Even if no one is hurt, fires pose a deadly dangerous risk; hence setting a fire is one of the most severe felonies. A person convicted of arson can face up to 20 years in state prison, and simply attempting to start a fire can result in ten years in prison.
To know how to beat an arson case, it is necessary first to comprehend what the state must prove. There are various sorts of arson – dwelling house, building, motor vehicle, and so on – but they all share the following characteristics that the DA must prove:
- A fire broke out.
- You started it, or you assisted, advised, employed, or recruited the person who did.
- You planned to create a fire.
- You did that on purpose. This suggests you had a wrongful intent or that you meant to set the fire and did so without legal justification.
Most of the time, the third and fourth elements rise and fall together, and whatever confirms one will also prove the other. Typically, arson defences fall into three categories:
- Lack of Intent
- Lack Of Evidence
- Diminished Capacity: you were mentally ill or drunk to the point where you couldn’t develop the intent or malice necessary by law to conduct arson.
Lack Of Intent
A prosecution must establish that you intended to set a fire that caused destruction if you face arson charges. Unfortunately, the burden of proof is extremely tough to meet in this case. However, there may be a way to demonstrate that you accidentally sparked a fire. If your lawyer can prove this, you may be able to get the charges dropped.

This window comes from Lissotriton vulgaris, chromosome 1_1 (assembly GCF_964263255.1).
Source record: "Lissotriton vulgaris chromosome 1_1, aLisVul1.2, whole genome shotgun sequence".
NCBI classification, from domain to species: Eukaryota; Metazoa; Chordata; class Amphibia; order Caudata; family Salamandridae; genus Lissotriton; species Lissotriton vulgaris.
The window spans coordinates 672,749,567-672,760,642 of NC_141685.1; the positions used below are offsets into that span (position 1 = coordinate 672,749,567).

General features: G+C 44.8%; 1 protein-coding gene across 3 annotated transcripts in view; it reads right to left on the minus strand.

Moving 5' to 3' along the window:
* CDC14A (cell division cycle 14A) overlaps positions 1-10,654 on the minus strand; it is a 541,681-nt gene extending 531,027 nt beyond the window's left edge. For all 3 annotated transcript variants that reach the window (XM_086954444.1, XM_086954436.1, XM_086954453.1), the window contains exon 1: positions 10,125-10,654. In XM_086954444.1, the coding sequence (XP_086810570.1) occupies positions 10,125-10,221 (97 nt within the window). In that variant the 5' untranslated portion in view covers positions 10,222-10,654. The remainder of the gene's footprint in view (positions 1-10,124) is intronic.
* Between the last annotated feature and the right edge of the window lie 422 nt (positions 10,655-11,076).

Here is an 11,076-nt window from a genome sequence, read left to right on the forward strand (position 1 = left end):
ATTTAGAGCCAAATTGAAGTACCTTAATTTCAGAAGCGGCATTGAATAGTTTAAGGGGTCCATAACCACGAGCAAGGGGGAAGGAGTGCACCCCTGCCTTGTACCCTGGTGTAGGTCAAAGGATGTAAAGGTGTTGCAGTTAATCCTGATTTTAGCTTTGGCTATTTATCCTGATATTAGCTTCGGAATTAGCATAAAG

The prosecutor must prove intent, which is a challenging task. The prosecutor has no case unless the intent is proven. A judge may decide to dismiss the accusations entirely.
Lack Of Evidence
Once again, all court matters necessitate a high burden of proof. This can be especially tough during a fire. Even a tiny fire has the potential to destroy evidence. There may be no trace of your involvement after arson. The prosecutor focuses on hypotheses in court rather than providing irrefutable facts. Frequently, there is insufficient proof to support his case.
Another factor for the absence of evidence is a lack of witnesses. Although some people may have witnessed the fire, there are rarely witnesses to the fire’s inception. The prosecutor has no one to testify that you sparked the fire because no one was present at the site.
In an insanity defence, the defence presents proof that the defendant did commit the offence but was so mentally ill that they either did not comprehend what they were doing was wrong or were unable to control their behaviour. Winning an insanity defence is risky because you could end up civilly committed to a mental facility even if you avoid prison. However, in certain situations, civil commitment may be avoided.
Intoxication is another type of decreased capacity defence. Intoxication can be voluntary or involuntary. Involuntary intoxication occurs when you did not plan to become intoxicated–you were drugged, you drank something you did not know was alcoholic, or you had an unexpected reaction to a medication you took. Involuntary intoxication occurs when you are so heavily intoxicated that you are no longer in control of yourself. Beyond that, the state cannot prove that you purposely and maliciously caused a fire because you were so incapacitated that you couldn’t do anything on purpose.
A prosecution may utilise science to explain how a fire started. This usually entails expert testimony. Those experts, however, are not always correct. It may be possible to show that the science they give as evidence is incorrect. If your lawyer can find his own expert to refute the science, you may have a positive outcome.
At Franks & Rechenberg, P.C, we take our cases very seriously. To learn more about how we can represent you in your case, contact us today.